Life Between the Keys
The 5 Browns
2009 / Dove Books
Review by Kathy Parsons
Life Between the Keys is a fascinating look into the lives of The 5 Browns, siblings who are now in their 20’s and who attended the prestigious Juilliard School at the same time. They have been taking the music world by storm, performing classical music as a quintet (with five-piano music arranged specifically for them) as well as solos, duos, and trios. The Browns aspire to demystify classical music for younger people and to share their love of the music so that youngsters will come to embrace it as well. They have chosen to perform in less formal attire and always try to meet with their audiences after concerts, demystifying themselves as performers, too. In general, the classical music realm does not invite change, so, as a long-time piano teacher, I can’t help but cheer them on! Also as a piano teacher, I am blown away by the fact that five children in the same family would have such a common goal and would continue to work so closely together into adulthood, with all of them achieving astounding excellence at the piano. After reading about half of the book, I started looking for videos of them playing together on YouTube, and their performances are breathtaking.
The book begins with an introduction by Joel Diamond, the executive at Sony Music who gave The 5 Browns their start. This chapter gives an insightful glimpse into the beginnings of a major career in music and the seemingly random circumstances that got it rolling. The twenty-nine chapters that follow are a rotation of vignettes from each of The 5 Browns, with stories about their lives from childhood until quite recently. Each writer has a distinctive voice, but I especially enjoyed the entries from Gregory and Melody - Gregory for his humor and conversational writing style, and Melody for her frankness and unflinching honesty. Near the end of the book, all five recount their experiences in dealing with 9/11. Four were in New York City at the time, and Ryan, the youngest, had been commuting weekly between the family home in Utah and his pre-college classes at Juilliard. Other chapters talk about childhood adventures and everyday occurrences, the pressure on students and the cut-throat competition at their level of talent and achievement, concert joys and disasters, road stories and television appearances, and the simple joys of being such a close family. What becomes abundantly clear is that these are real people with hopes, fears, and events in their lives that really aren’t so different from everyone else’s.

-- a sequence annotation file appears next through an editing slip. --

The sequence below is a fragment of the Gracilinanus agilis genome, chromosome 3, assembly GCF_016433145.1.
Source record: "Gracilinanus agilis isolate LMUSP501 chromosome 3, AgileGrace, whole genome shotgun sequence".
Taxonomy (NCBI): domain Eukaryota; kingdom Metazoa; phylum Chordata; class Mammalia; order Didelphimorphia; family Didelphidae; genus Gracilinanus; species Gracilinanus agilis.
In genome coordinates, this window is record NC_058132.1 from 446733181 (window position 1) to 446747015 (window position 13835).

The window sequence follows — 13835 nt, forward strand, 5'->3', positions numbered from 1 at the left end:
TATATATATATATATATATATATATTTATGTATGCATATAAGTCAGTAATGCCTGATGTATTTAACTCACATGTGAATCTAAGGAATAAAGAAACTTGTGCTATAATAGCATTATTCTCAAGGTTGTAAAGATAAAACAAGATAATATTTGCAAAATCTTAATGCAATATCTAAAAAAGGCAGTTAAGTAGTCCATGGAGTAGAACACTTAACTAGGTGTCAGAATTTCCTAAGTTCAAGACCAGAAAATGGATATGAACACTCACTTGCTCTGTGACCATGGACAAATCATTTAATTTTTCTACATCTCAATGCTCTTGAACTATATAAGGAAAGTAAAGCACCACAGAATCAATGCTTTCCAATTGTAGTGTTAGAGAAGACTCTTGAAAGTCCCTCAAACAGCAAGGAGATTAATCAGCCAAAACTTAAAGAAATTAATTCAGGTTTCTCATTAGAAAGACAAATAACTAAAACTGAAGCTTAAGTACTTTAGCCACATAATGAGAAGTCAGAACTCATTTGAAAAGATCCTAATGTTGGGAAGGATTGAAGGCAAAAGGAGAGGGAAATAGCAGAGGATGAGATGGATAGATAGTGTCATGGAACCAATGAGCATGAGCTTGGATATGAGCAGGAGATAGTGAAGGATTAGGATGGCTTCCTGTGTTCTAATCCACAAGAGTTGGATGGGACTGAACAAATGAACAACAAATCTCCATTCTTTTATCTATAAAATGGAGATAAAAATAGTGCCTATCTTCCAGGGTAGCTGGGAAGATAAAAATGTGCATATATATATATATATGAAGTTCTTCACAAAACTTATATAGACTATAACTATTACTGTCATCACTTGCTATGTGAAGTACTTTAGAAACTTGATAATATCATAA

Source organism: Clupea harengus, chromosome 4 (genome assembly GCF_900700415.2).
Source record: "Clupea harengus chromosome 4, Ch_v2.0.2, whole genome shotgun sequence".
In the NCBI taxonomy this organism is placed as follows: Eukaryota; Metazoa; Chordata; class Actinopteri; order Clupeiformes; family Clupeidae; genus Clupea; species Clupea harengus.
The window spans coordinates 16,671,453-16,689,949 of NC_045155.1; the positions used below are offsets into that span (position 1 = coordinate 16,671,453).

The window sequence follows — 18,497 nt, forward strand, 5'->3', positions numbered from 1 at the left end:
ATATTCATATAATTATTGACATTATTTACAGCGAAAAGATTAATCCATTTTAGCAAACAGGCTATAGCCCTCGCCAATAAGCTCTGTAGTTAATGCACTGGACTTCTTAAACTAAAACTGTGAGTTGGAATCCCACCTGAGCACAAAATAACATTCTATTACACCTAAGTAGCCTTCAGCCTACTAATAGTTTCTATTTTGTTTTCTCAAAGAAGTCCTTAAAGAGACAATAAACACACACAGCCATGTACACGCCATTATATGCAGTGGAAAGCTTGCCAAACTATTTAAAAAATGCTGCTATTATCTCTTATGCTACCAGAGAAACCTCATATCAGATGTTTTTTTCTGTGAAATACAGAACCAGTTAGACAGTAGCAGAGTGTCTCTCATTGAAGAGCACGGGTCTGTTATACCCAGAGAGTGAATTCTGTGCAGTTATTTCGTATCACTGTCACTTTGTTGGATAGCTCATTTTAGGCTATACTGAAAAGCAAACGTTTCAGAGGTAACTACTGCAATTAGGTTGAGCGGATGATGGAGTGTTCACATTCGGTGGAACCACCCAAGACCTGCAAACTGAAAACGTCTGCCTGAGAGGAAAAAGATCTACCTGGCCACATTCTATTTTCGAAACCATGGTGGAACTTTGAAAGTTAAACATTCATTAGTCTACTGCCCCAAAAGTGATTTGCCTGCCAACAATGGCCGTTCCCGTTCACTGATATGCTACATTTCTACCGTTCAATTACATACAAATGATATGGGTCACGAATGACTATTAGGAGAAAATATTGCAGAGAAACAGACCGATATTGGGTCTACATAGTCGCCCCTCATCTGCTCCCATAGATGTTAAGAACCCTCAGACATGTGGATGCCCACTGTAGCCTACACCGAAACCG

A significant bonus is that there is a CD included with the book that features eleven of The 5 Browns’ most celebrated pieces recorded in a live setting. Since several of these pieces are mentioned in the book, it’s wonderful to be able to go right to the CD and hear the music.
I thoroughly enjoyed Life Between the Keys, and highly recommend it to piano students of all ages and anyone who loves music and/or well-crafted and highly entertaining stories about life. Bravo!
February 26, 2009